Rating agency Standard & Poor’s has downgraded the credit rating of the European Financial Stability Facility, the eurozone’s rescue fund, from AAA to AA+.
The news follows S&P’s decision to downgrade 9 eurozone members on Friday, including France and Austria. It said therefore the downgrade of the EFSF was inevitable. Also on Friday, S&P confirmed the credit ratings of Finland, Germany, Luxembourg and the Netherlands would remain at AAA.
S&P also said there was “at least a one-in-three chance” it will downgrade France and Austria again in either 2012 or 2013.
Despite the news, the FTSE 100 rose sharply this morning, up over 1 per cent at 8am to 5718.
The rating agency put the EFSF’s credit rating on “credit watch” in December and said it would alter it in line with the findings of its review of eurozone members.
In a statement released today, it says: “Following the lowering of the ratings on France and Austria, the rated long-term debt instruments already issued by the EFSF are no longer fully supported by guarantees from the EFSF guarantor members rated ’AAA’ by Standard & Poor’s, or ’AAA’ rated liquid securities. Instead, they are now covered by guarantees from guarantor members or securities rated ’AAA’ or ’AA+’.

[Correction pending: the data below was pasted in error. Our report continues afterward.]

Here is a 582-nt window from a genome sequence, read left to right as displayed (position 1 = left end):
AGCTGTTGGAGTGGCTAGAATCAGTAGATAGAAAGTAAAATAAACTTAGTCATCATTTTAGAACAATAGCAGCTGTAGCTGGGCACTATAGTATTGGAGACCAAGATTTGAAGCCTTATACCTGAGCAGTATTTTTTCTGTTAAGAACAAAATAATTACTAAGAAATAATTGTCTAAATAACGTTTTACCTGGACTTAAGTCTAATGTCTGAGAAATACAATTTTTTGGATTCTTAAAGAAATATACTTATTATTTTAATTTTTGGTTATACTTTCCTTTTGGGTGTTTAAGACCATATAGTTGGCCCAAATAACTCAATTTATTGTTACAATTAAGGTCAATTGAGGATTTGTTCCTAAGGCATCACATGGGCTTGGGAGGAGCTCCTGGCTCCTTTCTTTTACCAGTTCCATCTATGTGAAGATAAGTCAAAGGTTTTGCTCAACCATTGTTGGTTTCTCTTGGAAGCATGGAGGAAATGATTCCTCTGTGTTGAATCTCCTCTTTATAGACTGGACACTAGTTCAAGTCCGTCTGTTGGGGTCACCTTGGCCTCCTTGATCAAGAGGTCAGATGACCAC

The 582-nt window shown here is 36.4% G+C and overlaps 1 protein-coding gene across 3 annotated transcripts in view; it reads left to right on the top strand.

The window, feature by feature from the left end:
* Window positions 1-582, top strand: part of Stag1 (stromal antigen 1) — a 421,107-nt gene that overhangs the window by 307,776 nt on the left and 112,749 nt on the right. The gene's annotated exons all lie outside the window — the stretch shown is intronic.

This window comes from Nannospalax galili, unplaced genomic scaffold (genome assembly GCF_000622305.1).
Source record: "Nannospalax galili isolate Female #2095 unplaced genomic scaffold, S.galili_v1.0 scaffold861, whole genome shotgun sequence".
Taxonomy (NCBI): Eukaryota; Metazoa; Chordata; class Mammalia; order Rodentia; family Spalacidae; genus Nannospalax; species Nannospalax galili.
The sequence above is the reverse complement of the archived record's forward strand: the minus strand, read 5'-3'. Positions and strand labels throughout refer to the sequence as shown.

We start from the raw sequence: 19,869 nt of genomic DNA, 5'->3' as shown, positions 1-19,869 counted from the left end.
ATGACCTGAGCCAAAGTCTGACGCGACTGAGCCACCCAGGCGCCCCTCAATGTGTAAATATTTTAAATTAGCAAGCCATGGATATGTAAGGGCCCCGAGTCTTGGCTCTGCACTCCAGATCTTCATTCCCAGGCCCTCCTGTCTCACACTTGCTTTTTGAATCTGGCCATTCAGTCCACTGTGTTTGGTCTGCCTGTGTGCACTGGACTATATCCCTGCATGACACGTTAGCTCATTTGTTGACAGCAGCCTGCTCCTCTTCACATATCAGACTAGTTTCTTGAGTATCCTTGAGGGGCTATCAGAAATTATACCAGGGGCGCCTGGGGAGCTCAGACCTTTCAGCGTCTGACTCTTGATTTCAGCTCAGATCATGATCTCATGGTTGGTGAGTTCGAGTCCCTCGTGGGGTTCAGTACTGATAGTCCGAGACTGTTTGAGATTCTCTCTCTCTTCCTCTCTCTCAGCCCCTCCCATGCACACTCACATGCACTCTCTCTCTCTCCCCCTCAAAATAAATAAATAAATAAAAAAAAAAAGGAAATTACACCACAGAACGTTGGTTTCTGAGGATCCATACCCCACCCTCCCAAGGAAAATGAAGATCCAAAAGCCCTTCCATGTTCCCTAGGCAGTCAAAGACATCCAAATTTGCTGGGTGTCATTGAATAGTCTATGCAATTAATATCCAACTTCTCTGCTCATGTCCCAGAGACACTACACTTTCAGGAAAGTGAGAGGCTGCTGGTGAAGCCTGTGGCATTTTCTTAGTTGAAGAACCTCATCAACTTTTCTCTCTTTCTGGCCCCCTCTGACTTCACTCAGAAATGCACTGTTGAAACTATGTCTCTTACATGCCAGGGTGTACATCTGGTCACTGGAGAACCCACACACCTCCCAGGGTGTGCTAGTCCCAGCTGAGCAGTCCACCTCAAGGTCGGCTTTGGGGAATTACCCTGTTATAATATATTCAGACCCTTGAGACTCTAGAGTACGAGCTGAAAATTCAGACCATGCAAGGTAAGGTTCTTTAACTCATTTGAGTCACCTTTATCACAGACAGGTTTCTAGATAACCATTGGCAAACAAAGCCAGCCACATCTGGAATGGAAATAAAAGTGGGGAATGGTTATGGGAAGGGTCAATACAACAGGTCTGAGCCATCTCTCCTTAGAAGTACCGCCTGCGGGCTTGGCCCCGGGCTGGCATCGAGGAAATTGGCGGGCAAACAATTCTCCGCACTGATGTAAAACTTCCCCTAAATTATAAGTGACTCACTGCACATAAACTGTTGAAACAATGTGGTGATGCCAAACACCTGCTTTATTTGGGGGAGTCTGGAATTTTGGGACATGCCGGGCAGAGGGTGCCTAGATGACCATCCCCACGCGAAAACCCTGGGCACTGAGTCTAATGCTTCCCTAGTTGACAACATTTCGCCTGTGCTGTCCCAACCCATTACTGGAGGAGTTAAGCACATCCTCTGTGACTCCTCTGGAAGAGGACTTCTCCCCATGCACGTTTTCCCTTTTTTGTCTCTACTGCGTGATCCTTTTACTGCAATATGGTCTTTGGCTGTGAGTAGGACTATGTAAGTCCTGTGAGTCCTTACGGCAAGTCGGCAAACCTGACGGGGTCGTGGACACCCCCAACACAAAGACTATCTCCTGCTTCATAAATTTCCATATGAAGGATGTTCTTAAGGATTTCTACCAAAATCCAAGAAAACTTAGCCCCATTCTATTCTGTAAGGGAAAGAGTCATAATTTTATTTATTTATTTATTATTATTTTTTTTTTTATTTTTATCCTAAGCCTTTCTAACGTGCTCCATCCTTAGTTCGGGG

“We consider that credit enhancements that would offset what we view as the now-reduced creditworthiness of the EFSF’s guarantors and securities backing the EFSF’s issues are currently not in place.”